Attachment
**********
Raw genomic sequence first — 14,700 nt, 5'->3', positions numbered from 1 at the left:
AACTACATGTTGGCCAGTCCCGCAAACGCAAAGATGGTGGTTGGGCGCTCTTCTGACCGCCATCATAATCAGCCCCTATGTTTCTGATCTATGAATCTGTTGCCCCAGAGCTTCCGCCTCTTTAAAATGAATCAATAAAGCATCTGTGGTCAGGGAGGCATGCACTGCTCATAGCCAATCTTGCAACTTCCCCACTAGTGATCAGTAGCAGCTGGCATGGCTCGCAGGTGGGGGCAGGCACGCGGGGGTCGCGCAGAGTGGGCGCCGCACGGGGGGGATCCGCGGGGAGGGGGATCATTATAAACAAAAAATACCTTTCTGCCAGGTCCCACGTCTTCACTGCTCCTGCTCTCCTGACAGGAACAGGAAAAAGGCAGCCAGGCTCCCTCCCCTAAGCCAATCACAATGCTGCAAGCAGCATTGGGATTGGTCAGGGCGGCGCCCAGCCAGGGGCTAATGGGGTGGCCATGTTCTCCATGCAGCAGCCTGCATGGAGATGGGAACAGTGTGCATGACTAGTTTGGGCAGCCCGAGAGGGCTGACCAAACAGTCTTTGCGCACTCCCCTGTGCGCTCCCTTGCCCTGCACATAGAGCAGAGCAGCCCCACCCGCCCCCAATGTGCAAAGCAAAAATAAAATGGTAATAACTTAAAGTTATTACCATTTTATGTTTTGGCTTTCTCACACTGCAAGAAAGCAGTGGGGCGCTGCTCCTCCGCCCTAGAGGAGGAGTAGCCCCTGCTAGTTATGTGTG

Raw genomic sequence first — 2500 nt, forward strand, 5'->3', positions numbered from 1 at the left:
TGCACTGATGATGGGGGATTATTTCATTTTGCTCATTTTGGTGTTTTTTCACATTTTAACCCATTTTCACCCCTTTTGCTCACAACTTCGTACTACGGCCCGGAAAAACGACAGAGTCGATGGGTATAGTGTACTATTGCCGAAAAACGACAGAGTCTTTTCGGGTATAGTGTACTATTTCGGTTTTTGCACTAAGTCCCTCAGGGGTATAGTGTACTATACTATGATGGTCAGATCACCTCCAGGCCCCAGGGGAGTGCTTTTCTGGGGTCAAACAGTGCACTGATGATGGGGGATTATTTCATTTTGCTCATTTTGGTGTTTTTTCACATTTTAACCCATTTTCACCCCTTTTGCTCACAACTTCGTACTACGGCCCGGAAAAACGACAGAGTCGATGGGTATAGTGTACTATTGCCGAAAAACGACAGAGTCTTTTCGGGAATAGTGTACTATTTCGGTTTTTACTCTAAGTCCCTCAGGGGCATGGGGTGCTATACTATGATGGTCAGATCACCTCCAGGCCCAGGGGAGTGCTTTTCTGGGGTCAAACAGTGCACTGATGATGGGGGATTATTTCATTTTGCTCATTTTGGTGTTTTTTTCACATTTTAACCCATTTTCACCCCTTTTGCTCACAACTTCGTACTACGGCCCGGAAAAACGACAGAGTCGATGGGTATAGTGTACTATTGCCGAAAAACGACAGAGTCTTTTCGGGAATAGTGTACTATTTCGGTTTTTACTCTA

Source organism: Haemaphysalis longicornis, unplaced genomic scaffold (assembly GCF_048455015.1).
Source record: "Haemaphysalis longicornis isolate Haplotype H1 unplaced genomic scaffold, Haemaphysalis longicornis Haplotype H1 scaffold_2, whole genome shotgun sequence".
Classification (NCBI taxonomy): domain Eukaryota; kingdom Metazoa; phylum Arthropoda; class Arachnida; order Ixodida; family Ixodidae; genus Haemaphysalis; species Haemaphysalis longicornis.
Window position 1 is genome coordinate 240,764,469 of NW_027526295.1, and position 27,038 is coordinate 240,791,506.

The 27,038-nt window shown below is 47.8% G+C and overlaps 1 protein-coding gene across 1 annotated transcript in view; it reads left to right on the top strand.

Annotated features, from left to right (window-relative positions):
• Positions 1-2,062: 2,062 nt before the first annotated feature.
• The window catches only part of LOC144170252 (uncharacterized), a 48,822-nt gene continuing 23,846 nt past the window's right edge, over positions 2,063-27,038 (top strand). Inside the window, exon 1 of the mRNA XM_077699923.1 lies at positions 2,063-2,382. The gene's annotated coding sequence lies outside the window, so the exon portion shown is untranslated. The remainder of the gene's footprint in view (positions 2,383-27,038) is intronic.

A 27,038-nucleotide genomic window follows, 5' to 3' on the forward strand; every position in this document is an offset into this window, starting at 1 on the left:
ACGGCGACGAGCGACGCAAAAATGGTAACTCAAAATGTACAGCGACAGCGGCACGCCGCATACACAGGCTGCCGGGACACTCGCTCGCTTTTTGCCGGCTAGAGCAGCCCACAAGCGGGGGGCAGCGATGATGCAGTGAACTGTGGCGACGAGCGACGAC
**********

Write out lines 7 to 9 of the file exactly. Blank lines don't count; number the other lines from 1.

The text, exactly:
Classification (NCBI taxonomy): domain Eukaryota; kingdom Metazoa; phylum Arthropoda; class Arachnida; order Ixodida; family Ixodidae; genus Haemaphysalis; species Haemaphysalis longicornis.
Window position 1 is genome coordinate 240,764,469 of NW_027526295.1, and position 27,038 is coordinate 240,791,506.

The 27,038-nt window shown below is 47.8% G+C and overlaps 1 protein-coding gene across 1 annotated transcript in view; it reads left to right on the top strand.